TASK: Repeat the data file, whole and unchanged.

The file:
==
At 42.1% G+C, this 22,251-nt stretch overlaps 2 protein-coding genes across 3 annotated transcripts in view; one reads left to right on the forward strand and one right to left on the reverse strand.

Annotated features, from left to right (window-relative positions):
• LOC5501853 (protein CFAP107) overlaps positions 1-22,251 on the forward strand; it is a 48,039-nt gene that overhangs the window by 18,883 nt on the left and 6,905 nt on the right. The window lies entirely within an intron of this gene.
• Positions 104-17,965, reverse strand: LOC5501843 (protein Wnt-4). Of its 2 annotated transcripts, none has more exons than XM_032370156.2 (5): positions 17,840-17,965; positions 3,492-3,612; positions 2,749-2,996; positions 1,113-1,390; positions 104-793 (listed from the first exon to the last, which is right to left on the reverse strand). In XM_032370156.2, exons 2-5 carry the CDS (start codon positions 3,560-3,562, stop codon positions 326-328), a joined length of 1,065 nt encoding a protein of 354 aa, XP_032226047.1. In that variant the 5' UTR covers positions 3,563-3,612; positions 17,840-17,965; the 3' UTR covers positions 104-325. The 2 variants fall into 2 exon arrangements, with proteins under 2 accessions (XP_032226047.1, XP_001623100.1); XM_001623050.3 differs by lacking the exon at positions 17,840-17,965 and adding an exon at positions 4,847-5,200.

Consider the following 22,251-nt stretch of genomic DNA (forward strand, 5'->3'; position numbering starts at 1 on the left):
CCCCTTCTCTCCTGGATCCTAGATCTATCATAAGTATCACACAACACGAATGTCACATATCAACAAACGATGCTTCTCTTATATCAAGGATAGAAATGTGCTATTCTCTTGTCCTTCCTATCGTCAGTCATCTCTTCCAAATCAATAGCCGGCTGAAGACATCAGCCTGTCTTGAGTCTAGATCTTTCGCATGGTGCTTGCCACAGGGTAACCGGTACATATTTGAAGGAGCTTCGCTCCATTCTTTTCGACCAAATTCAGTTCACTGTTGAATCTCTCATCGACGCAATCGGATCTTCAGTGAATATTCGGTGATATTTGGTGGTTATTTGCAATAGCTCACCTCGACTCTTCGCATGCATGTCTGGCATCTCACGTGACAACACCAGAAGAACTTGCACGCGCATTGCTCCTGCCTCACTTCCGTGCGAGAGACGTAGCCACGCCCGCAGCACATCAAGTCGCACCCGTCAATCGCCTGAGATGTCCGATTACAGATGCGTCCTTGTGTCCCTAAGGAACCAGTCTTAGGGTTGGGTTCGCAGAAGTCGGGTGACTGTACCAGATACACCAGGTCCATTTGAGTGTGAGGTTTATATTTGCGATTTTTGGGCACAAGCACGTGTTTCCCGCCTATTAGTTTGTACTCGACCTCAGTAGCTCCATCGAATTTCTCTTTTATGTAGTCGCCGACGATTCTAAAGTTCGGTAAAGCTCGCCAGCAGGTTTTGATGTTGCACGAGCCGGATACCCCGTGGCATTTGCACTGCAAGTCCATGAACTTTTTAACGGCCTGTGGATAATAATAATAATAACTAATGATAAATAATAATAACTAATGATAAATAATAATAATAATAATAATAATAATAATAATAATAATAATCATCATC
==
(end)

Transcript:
At 42.1% G+C, this 22,251-nt stretch overlaps 2 protein-coding genes across 3 annotated transcripts in view; one reads left to right on the forward strand and one right to left on the reverse strand.

Annotated features, from left to right (window-relative positions):
• LOC5501853 (protein CFAP107) overlaps positions 1-22,251 on the forward strand; it is a 48,039-nt gene that overhangs the window by 18,883 nt on the left and 6,905 nt on the right. The window lies entirely within an intron of this gene.
• Positions 104-17,965, reverse strand: LOC5501843 (protein Wnt-4). Of its 2 annotated transcripts, none has more exons than XM_032370156.2 (5): positions 17,840-17,965; positions 3,492-3,612; positions 2,749-2,996; positions 1,113-1,390; positions 104-793 (listed from the first exon to the last, which is right to left on the reverse strand). In XM_032370156.2, exons 2-5 carry the CDS (start codon positions 3,560-3,562, stop codon positions 326-328), a joined length of 1,065 nt encoding a protein of 354 aa, XP_032226047.1. In that variant the 5' UTR covers positions 3,563-3,612; positions 17,840-17,965; the 3' UTR covers positions 104-325. The 2 variants fall into 2 exon arrangements, with proteins under 2 accessions (XP_032226047.1, XP_001623100.1); XM_001623050.3 differs by lacking the exon at positions 17,840-17,965 and adding an exon at positions 4,847-5,200.

Consider the following 22,251-nt stretch of genomic DNA (forward strand, 5'->3'; position numbering starts at 1 on the left):
CCCCTTCTCTCCTGGATCCTAGATCTATCATAAGTATCACACAACACGAATGTCACATATCAACAAACGATGCTTCTCTTATATCAAGGATAGAAATGTGCTATTCTCTTGTCCTTCCTATCGTCAGTCATCTCTTCCAAATCAATAGCCGGCTGAAGACATCAGCCTGTCTTGAGTCTAGATCTTTCGCATGGTGCTTGCCACAGGGTAACCGGTACATATTTGAAGGAGCTTCGCTCCATTCTTTTCGACCAAATTCAGTTCACTGTTGAATCTCTCATCGACGCAATCGGATCTTCAGTGAATATTCGGTGATATTTGGTGGTTATTTGCAATAGCTCACCTCGACTCTTCGCATGCATGTCTGGCATCTCACGTGACAACACCAGAAGAACTTGCACGCGCATTGCTCCTGCCTCACTTCCGTGCGAGAGACGTAGCCACGCCCGCAGCACATCAAGTCGCACCCGTCAATCGCCTGAGATGTCCGATTACAGATGCGTCCTTGTGTCCCTAAGGAACCAGTCTTAGGGTTGGGTTCGCAGAAGTCGGGTGACTGTACCAGATACACCAGGTCCATTTGAGTGTGAGGTTTATATTTGCGATTTTTGGGCACAAGCACGTGTTTCCCGCCTATTAGTTTGTACTCGACCTCAGTAGCTCCATCGAATTTCTCTTTTATGTAGTCGCCGACGATTCTAAAGTTCGGTAAAGCTCGCCAGCAGGTTTTGATGTTGCACGAGCCGGATACCCCGTGGCATTTGCACTGCAAGTCCATGAACTTTTTAACGGCCTGTGGATAATAATAATAATAACTAATGATAAATAATAATAACTAATGATAAATAATAATAATAATAATAATAATAATAATAATAATAATAATCATCATC